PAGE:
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Case study – Anolis lights up the Droplet

Andrew Brister 13 June 2012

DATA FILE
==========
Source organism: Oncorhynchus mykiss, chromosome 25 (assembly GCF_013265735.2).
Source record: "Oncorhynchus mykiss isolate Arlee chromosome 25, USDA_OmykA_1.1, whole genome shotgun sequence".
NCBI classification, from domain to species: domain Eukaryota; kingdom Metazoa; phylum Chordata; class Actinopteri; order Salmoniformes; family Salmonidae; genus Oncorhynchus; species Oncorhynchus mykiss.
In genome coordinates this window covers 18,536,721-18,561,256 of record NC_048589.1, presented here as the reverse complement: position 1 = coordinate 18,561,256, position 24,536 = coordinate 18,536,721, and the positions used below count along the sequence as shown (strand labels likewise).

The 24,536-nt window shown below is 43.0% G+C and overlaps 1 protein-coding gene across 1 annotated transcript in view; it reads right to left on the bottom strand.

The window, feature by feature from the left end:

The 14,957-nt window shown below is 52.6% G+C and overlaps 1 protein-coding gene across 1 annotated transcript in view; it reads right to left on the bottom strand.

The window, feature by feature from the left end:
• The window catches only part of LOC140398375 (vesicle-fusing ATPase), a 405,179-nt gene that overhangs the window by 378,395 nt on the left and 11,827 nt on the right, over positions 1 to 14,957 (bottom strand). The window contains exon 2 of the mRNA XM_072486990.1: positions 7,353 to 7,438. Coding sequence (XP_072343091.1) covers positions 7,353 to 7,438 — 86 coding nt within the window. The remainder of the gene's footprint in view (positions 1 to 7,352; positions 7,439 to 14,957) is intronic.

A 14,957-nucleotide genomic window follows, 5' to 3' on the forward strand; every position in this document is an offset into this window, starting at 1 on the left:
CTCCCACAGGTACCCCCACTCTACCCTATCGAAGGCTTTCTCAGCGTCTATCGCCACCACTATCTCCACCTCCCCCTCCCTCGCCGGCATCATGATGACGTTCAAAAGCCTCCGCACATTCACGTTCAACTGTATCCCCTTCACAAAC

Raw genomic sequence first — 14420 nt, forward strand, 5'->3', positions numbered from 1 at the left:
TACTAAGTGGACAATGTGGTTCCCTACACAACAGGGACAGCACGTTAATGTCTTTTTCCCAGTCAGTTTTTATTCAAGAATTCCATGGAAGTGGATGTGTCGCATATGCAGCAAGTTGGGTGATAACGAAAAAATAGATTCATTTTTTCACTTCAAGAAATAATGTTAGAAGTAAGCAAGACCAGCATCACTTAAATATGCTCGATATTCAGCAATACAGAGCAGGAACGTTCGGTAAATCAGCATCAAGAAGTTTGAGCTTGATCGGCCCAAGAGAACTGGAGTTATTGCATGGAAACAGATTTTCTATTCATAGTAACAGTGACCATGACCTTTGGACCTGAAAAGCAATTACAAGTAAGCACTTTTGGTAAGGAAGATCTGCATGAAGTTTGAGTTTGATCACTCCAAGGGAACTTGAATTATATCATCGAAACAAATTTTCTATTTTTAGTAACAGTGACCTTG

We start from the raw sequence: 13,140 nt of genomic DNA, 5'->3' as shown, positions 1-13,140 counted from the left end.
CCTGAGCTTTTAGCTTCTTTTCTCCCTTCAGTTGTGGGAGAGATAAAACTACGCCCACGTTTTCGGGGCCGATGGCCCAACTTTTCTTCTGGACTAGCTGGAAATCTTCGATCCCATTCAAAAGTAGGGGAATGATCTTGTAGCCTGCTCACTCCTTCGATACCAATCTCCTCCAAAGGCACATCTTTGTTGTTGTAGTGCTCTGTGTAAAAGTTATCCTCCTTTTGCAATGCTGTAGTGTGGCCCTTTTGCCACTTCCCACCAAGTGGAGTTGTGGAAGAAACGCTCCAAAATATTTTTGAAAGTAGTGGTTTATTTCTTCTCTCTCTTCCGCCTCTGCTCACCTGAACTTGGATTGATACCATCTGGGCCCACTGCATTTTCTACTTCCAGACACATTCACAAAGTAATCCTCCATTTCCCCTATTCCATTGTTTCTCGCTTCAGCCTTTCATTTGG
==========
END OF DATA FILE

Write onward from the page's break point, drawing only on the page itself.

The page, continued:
LED fixtures from Anolis are lighting artist Stuart Green’s gleaming ‘Droplet’ sculpture, a six-metre tall, three-metre wide stainless steel work which has been installed in Canberra, Australia. Anolis ArcPad 48 LED fixtures are internally lighting artist Stuart Green’s gleaming and breathtakingly beautiful ‘Droplet’ sculpture, a six-metre tall, three-metre wide stainless steel work which has been installed on the corner of Furzer and Worgon Streets in the Phillip Woden district of Canberra, Australia. Perth-based Green was commissioned to create Droplet by the ACT (Australian Capital Territory) Government. Its elegant curved and pleated shell – in the shape of a massive water droplet – is made from laser cut 316 marine grade stainless steel, and it has a quirky 10 degree tilt. The idea is that the object can be easily interpreted as a single from a distance ….with its details and pierced intricacies only available on closer viewing as people are drawn to it. Lighting was integral to the sculpture from the start. It is a medium also previously explored by the artist in other works.@page_break@The ArcPad 48s were specified by design practice Light Application and supplied by the Gold Coast HQ of Anolis’ Australian distributor The ULA Group, co-ordinated by ULA’s architectural lighting and vision consultant Jason Saunders. “I wanted to use high quality LED products with a good intensity that were simple to install … and hugely dynamic in effect,” said Green. Light Application’s MD David Sparrow explained that the choice of lighting product was “very simple” in that it required a flexible, high powered LED fixture that was compact, well-priced and maintenance-free. “So the Anolis ArcPad was the obvious choice,” he said. The ArcPad 48 fixtures are installed in the base of Droplet pointing upwards and outwards to the east and west. They are programmed to run a colour changing sequence that morphs from blue to pink to white over a five-minute period. The colour chase is slightly offset in each fixture, with the effect giving slightly varied hues of the same colour simultaneously as it traverses the programmed colour spectrum. This results in a fuller, richer and more rounded chromatic experience than if lit with a single colour tone.@page_break@There is also interplay with natural light during the day as Droplet is highly reflective and reflects the colour, light and subtleties of its immediate environment – making it a living, breathing phenomenon. At dawn and dusk  there is a fabulous reciprocity between the Anolis lighting, the fading/brightening sky and the ambient street lighting and general glow emanating from the close urban landscape. The ArcPad 48s turn on and off with the street and pedestrian lighting, so during the darkness hours, Droplet takes on another whole new shimmering persona. The Dynalite DMX control system was pre-programmed by Light Application and Green at the latter’s studio in Perth, and the whole work transported in its entirety across the country for installation. Droplet has already become massively popular and received much critical acclaim as a high profile, captivating piece of public art. Photography by Martin Ollman 

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